Several federal public health leaders—all wearing face coverings—testified to the Congressional House Energy and Commerce Committee today on how the United States is continuing to fight COVID-19 and plan for tough fall that will see the novel coronavirus circulate alongside seasonal flu.
Anthony Fauci, MD, director of the National Institute of Allergy and Infectious Diseases, began by addressing the current surge of cases. Yesterday, US officials tracked 30,451 new COVID-19 infections, a number similar to outbreak highs previously recorded in April. Several southern and western states, including Arizona, Texas, and Florida, are well into their second week of record-setting hospitalizations.
Fauci said the increase in cases is due to community spread of the virus—and not just increased testing.
"That's something that I'm really quite concerned about, and you know that this has been something that's been in the press over the past couple of days," Fauci said. "Over the past couple of days, we were going down from 30,000 to 25 [thousand] to 20 [thousand]. And now we sort of stayed about flat, and now we're going up. A couple of days ago, there were 30,000 new infections. That's very troublesome to me."
Next 2 weeks critical for Florida, Texas, Arizona
Fauci said the next couple of weeks are going to be critical in states' ability to address surges in Florida, Texas, and Arizona.
According to a new Reuters analysis, US cases rose 25% in the past week, a notable increase from a 1% rise in the second week of June and a 3% increase in the first week of June.
Twenty-five states reported an increase of 10% or more new cases, and 10 states noted a 50% increase. Texas reported an increase of 84%, Florida 87%, and Arizona 90%.
"The way you address that—and I've said this over and over again—is you have to have the manpower, the system, the testing to identify, isolate and contact trace in an effective way so that when you see those increases, you can understand where they are coming from, and you can do something about them," Fauci said.
According to the Johns Hopkins University COVID-19 tracker, the US today has 2,332,850 COVID-19 cases and 121,029 deaths.
Experts say they have not been asked to slow testing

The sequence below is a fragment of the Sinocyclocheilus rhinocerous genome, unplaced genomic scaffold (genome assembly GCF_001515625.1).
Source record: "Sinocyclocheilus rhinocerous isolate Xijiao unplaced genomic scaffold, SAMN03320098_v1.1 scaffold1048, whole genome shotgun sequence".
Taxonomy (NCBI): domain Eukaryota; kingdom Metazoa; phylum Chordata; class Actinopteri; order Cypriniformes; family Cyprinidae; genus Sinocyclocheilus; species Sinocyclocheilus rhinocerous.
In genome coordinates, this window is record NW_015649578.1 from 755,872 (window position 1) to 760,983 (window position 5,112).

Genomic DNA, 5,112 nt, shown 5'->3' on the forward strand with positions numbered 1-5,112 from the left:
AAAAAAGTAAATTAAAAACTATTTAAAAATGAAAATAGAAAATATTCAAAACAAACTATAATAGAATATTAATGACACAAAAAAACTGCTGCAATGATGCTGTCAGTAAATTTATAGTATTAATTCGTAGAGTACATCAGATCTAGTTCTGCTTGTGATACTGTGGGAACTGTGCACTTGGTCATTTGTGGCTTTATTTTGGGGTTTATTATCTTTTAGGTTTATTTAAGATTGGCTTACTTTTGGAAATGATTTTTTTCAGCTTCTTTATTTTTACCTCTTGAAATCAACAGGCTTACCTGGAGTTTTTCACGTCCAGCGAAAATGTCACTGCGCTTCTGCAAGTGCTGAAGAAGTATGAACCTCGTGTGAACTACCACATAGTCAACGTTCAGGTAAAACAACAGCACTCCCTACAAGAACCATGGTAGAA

Fauci, as well as Robert Redfield, MD, the director of the Centers for Disease Control and Prevention, and Admiral Brett Giroir, assistant secretary for health at the US Department of Health and Human Service, all emphatically stated throughout the hearing that they had never been asked to slow down testing or restrict testing by President Trump.
On Jun 20, Trump said at a campaign rally in Tulsa that he asked people to test less so they would stop finding so many new cases.
"None of us have ever been told to slow down on testing. … In fact, we will be doing more testing," Fauci said
Redfield used his time to highlight the importance of getting a seasonal flu vaccine in the coming months, saying doing so would save American lives.
Though no COVID-19 vaccine will be available this fall, Fauci and Redfield said they were cautiously optimistic that such a vaccine could be available in the beginning of 2021.
Trump visits Arizona
On the heels of his Tulsa rally, Trump traveled to Arizona today to hold several campaign events along the border with Mexico and address up to 3,000 Students for Trump at a Phoenix church.
Yesterday the White House announced that two more staffers who attended the campaign rally in Tulsa tested positive for the virus. Six staffers who conducted pre-rally preparations in Tulsa have also tested positive for the virus.
The two staffers were masked at the rally, White House spokesmen confirmed.
Local leaders in both Tulsa and Phoenix have voiced concerns about Trump's campaign events, largely because they are held inside and thus far have not required face coverings. Today in the New York Times reporters said the location of COVID-19 outbreaks has changed as states have begun to reopen. While the first months of the virus brought outbreaks in nursing homes, prisons, and meat packing plants, the current phase has seen outbreaks linked to crowded bars, casinos, and churches.
In West Virginia, six outbreaks—including three ongoing—are tied to churches. Governor Jim Hustice said he has no plans to close churches, but warned citizens that worshippers must take certain precautions, including mask wearing and physical distancing inside buildings.
In Las Vegas, casino and hotel workers are lobbying for employers and state lawmakers to make masks mandatory among customers. Gambling resumed in Las Vegas on Jun 4, and since then, Clark County has seen an uptick in virus activity.